In trying to establish error, the claimant would need to show that not one of the medical reports relied on by the commissioner supports his finding that she reached maximum medical improvement. However, Dr. Sella’s report of November 3, 1993 specifically states that the claimant’s condition was best described by a sentence in the AMA Guides to the Evaluation of Permanent Impairment that referred to soft tissue lesions as “unoperated on, stable, with medically documented injury, pain, rigidity, associated with none or minimal degenerative changes on structural tests . . . ,” and assigned a permanent impairment for that condition. (Claimant’s Exhibit B.)

Even though Dr. Sella also refers in that same report to the claimant’s need for several more trigger point injections, at which point she would be at maximum medical improvement, he had drawn a distinction between the original compensable injuries and the claimant’s current signs of fibromyalgia. The commissioner denied the claimant’s requested correction regarding this report, which indicates that he concluded from Dr. Sella’s report that the claimant’s compensable injury had stabilized, and that her fibromyalgia was not legally significant. Such a conclusion was not impermissible or unreasonable from that evidence, and this board may not alter the commissioner’s findings on that issue. Fair, supra; Webb v. Pfizer, Inc., 14 Conn. Workers’ Comp. Rev. Op. 69, 70-71, 1859 CRB-5-93-9 (May 12, 1995). In turn, we cannot say that the commissioner acted unreasonably in failing to open the voluntary agreement.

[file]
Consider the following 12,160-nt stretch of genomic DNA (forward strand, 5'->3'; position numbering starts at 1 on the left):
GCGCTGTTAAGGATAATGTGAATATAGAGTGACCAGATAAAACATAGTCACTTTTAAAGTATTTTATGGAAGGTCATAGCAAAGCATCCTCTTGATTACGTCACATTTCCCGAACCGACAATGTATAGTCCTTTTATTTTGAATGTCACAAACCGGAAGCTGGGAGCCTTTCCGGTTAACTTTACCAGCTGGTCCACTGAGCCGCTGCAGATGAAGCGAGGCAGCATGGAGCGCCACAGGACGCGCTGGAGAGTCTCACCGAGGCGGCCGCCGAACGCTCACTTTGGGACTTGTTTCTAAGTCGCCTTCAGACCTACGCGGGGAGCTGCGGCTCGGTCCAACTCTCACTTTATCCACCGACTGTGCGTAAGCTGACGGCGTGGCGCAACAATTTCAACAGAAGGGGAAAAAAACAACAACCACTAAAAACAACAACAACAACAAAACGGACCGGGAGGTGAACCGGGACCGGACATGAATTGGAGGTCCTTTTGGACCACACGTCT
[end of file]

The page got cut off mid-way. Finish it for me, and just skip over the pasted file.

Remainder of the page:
The claimant also argues that the commissioner erred in determining that her base compensation rate of $333.33 was correct. She provides little explanation for this contention, simply claiming that her rate should have been modified to reflect her salary at the time of injury, which was $741 per week. As the respondents point out in their brief, however, the amount of money that the claimant is currently earning as a part-time secretary is not the only possible evidence of her earning capacity under § 31-308a, even if it is acceptable evidence of that figure. See Genovesi v. Choice Designs, Inc., 13 Conn. Workers’ Comp. Rev. Op. 218, 221, 1745 CRB-5-93-6 (April 12, 1995). Without some concrete evidence that the commissioner relied on an erroneous figure, we have no basis on which to question his decision not to recalculate the claimant’s compensation rate.

Finally, the claimant requests that this board order the respondents to pay for several treatments ordered by Dr. Murphy. There is no dispute that this issue has not yet been discussed at an informal or formal hearing. Therefore, it is not yet ripe for review.

The trial commissioner’s decision is affirmed.

Commissioners George A. Waldron and Robin L. Wilson concur.

Workers’ Compensation Commission